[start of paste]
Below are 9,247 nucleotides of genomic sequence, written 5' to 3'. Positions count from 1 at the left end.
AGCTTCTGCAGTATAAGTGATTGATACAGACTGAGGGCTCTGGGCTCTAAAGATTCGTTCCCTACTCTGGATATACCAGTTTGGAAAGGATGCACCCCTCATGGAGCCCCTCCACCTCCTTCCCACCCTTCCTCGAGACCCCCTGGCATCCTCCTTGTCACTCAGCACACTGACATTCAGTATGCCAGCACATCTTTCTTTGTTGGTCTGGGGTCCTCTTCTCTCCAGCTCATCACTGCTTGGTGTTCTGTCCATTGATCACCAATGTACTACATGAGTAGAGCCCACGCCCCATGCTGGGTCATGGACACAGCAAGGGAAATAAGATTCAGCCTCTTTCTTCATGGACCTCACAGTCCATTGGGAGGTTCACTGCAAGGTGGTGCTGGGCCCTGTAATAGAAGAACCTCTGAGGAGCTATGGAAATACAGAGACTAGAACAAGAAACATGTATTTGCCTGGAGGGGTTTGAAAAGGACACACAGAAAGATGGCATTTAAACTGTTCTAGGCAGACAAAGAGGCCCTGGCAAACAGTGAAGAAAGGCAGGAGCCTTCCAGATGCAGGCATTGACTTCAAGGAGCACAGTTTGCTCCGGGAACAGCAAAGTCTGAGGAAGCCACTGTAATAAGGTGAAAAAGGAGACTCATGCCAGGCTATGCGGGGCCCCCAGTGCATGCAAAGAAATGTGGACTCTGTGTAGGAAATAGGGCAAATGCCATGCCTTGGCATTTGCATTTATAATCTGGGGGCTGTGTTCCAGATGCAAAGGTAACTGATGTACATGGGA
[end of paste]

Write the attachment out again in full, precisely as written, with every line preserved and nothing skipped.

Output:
Below are 9,247 nucleotides of genomic sequence, written 5' to 3'. Positions count from 1 at the left end.
AGCTTCTGCAGTATAAGTGATTGATACAGACTGAGGGCTCTGGGCTCTAAAGATTCGTTCCCTACTCTGGATATACCAGTTTGGAAAGGATGCACCCCTCATGGAGCCCCTCCACCTCCTTCCCACCCTTCCTCGAGACCCCCTGGCATCCTCCTTGTCACTCAGCACACTGACATTCAGTATGCCAGCACATCTTTCTTTGTTGGTCTGGGGTCCTCTTCTCTCCAGCTCATCACTGCTTGGTGTTCTGTCCATTGATCACCAATGTACTACATGAGTAGAGCCCACGCCCCATGCTGGGTCATGGACACAGCAAGGGAAATAAGATTCAGCCTCTTTCTTCATGGACCTCACAGTCCATTGGGAGGTTCACTGCAAGGTGGTGCTGGGCCCTGTAATAGAAGAACCTCTGAGGAGCTATGGAAATACAGAGACTAGAACAAGAAACATGTATTTGCCTGGAGGGGTTTGAAAAGGACACACAGAAAGATGGCATTTAAACTGTTCTAGGCAGACAAAGAGGCCCTGGCAAACAGTGAAGAAAGGCAGGAGCCTTCCAGATGCAGGCATTGACTTCAAGGAGCACAGTTTGCTCCGGGAACAGCAAAGTCTGAGGAAGCCACTGTAATAAGGTGAAAAAGGAGACTCATGCCAGGCTATGCGGGGCCCCCAGTGCATGCAAAGAAATGTGGACTCTGTGTAGGAAATAGGGCAAATGCCATGCCTTGGCATTTGCATTTATAATCTGGGGGCTGTGTTCCAGATGCAAAGGTAACTGATGTACATGGGA